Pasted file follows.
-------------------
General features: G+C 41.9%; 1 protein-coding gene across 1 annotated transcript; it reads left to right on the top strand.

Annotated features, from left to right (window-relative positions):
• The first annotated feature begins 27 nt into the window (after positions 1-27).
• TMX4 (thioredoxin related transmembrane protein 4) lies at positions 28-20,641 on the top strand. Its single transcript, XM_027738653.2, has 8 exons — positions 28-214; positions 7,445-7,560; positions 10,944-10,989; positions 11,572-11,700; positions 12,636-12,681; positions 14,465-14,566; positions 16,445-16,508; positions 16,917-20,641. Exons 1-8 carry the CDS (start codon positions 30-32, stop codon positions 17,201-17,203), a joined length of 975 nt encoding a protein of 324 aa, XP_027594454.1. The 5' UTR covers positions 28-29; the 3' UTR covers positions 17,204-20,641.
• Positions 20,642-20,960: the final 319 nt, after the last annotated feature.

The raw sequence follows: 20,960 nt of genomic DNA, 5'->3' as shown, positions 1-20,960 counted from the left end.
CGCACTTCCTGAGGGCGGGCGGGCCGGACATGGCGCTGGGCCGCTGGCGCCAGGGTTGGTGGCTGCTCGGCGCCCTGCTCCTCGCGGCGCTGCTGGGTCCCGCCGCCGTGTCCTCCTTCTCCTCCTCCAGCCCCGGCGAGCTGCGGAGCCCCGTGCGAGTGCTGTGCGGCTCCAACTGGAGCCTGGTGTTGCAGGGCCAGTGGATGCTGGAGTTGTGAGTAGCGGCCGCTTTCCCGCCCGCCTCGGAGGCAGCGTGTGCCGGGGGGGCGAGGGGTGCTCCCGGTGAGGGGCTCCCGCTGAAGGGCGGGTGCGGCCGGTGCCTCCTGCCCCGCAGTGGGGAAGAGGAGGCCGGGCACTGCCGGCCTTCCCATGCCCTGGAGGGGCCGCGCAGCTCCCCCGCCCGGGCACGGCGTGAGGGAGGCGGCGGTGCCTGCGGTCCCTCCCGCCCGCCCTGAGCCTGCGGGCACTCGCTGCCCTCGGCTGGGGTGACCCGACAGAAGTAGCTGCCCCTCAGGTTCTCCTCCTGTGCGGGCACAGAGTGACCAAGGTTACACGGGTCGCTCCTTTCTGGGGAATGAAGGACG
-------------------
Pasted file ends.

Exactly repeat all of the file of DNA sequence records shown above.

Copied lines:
General features: G+C 41.9%; 1 protein-coding gene across 1 annotated transcript; it reads left to right on the top strand.

Annotated features, from left to right (window-relative positions):
• The first annotated feature begins 27 nt into the window (after positions 1-27).
• TMX4 (thioredoxin related transmembrane protein 4) lies at positions 28-20,641 on the top strand. Its single transcript, XM_027738653.2, has 8 exons — positions 28-214; positions 7,445-7,560; positions 10,944-10,989; positions 11,572-11,700; positions 12,636-12,681; positions 14,465-14,566; positions 16,445-16,508; positions 16,917-20,641. Exons 1-8 carry the CDS (start codon positions 30-32, stop codon positions 17,201-17,203), a joined length of 975 nt encoding a protein of 324 aa, XP_027594454.1. The 5' UTR covers positions 28-29; the 3' UTR covers positions 17,204-20,641.
• Positions 20,642-20,960: the final 319 nt, after the last annotated feature.

The raw sequence follows: 20,960 nt of genomic DNA, 5'->3' as shown, positions 1-20,960 counted from the left end.
CGCACTTCCTGAGGGCGGGCGGGCCGGACATGGCGCTGGGCCGCTGGCGCCAGGGTTGGTGGCTGCTCGGCGCCCTGCTCCTCGCGGCGCTGCTGGGTCCCGCCGCCGTGTCCTCCTTCTCCTCCTCCAGCCCCGGCGAGCTGCGGAGCCCCGTGCGAGTGCTGTGCGGCTCCAACTGGAGCCTGGTGTTGCAGGGCCAGTGGATGCTGGAGTTGTGAGTAGCGGCCGCTTTCCCGCCCGCCTCGGAGGCAGCGTGTGCCGGGGGGGCGAGGGGTGCTCCCGGTGAGGGGCTCCCGCTGAAGGGCGGGTGCGGCCGGTGCCTCCTGCCCCGCAGTGGGGAAGAGGAGGCCGGGCACTGCCGGCCTTCCCATGCCCTGGAGGGGCCGCGCAGCTCCCCCGCCCGGGCACGGCGTGAGGGAGGCGGCGGTGCCTGCGGTCCCTCCCGCCCGCCCTGAGCCTGCGGGCACTCGCTGCCCTCGGCTGGGGTGACCCGACAGAAGTAGCTGCCCCTCAGGTTCTCCTCCTGTGCGGGCACAGAGTGACCAAGGTTACACGGGTCGCTCCTTTCTGGGGAATGAAGGACG